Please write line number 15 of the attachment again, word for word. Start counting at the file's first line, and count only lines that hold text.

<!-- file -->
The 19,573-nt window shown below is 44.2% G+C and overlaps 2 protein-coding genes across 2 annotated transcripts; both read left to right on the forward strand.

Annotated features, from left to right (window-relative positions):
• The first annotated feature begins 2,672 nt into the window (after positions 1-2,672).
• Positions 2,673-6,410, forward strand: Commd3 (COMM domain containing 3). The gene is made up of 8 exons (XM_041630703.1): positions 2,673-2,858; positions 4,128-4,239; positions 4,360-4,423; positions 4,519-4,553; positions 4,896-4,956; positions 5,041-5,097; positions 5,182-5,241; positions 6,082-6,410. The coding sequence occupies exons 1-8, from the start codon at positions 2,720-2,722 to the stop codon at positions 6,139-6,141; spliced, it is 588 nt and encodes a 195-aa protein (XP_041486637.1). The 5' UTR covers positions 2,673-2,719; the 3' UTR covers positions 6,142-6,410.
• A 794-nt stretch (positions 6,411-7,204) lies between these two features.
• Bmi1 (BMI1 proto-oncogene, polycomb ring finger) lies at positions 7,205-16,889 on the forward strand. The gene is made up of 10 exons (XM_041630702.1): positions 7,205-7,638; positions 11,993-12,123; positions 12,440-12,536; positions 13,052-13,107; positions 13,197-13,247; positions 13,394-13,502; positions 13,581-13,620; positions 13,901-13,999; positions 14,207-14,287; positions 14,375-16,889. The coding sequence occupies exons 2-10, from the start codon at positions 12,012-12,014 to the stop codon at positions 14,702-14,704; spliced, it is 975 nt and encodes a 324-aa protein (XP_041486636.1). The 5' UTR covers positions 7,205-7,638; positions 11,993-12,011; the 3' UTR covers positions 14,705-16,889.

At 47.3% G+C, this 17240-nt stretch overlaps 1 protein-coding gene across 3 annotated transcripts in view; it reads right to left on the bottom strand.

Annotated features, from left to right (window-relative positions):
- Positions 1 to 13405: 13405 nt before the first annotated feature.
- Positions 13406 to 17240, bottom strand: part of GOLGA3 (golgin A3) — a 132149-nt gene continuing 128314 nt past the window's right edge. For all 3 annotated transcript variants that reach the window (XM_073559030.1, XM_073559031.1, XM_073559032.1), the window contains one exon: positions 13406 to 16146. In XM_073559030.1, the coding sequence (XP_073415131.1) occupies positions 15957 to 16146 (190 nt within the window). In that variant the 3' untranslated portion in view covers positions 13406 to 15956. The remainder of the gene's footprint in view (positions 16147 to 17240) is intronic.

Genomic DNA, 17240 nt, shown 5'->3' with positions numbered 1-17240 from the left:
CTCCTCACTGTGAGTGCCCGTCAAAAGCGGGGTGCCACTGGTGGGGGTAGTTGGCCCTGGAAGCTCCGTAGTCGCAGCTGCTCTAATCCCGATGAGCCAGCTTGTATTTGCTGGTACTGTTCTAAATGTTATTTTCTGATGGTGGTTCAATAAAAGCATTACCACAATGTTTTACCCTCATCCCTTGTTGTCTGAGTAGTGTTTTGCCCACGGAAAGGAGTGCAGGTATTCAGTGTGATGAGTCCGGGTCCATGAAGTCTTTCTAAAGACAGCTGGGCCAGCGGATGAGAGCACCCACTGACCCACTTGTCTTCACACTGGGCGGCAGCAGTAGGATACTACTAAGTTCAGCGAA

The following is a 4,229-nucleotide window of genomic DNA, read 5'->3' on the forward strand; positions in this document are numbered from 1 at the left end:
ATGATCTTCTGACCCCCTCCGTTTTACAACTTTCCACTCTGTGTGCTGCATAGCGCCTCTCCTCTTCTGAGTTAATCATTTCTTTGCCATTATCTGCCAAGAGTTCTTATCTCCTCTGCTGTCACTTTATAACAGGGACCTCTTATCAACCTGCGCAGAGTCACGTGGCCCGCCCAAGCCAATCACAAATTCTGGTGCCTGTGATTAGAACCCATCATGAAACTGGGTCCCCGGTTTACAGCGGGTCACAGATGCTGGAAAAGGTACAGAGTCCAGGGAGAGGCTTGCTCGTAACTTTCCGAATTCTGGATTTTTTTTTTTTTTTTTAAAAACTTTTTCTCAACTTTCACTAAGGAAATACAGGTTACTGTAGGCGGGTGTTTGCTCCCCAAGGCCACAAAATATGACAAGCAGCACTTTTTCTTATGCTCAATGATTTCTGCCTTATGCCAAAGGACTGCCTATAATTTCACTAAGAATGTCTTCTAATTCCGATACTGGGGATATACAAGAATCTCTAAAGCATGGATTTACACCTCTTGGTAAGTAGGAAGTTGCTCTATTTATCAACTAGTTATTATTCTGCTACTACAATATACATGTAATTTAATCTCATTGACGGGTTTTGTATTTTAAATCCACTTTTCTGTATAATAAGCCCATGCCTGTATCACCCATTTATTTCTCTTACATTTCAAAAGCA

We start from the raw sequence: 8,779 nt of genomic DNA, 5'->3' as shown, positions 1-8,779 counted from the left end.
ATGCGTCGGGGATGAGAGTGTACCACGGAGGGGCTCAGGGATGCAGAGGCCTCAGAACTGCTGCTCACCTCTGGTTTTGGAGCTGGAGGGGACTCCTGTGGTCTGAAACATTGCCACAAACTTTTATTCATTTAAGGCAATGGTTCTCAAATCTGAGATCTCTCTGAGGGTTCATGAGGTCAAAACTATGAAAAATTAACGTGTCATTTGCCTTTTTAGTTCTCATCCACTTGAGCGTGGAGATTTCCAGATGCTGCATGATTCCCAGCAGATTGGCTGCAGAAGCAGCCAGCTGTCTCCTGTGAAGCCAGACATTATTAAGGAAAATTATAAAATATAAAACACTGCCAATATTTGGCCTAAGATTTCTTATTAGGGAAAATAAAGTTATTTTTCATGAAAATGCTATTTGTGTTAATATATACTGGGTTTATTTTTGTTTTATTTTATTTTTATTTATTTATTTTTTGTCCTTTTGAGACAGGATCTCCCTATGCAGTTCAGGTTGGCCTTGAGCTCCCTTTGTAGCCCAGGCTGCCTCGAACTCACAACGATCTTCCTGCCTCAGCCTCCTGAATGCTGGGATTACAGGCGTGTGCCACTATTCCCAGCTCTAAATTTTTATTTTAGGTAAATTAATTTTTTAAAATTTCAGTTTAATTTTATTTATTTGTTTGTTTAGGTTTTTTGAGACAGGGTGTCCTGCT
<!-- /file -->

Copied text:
We start from the raw sequence: 8,779 nt of genomic DNA, 5'->3' as shown, positions 1-8,779 counted from the left end.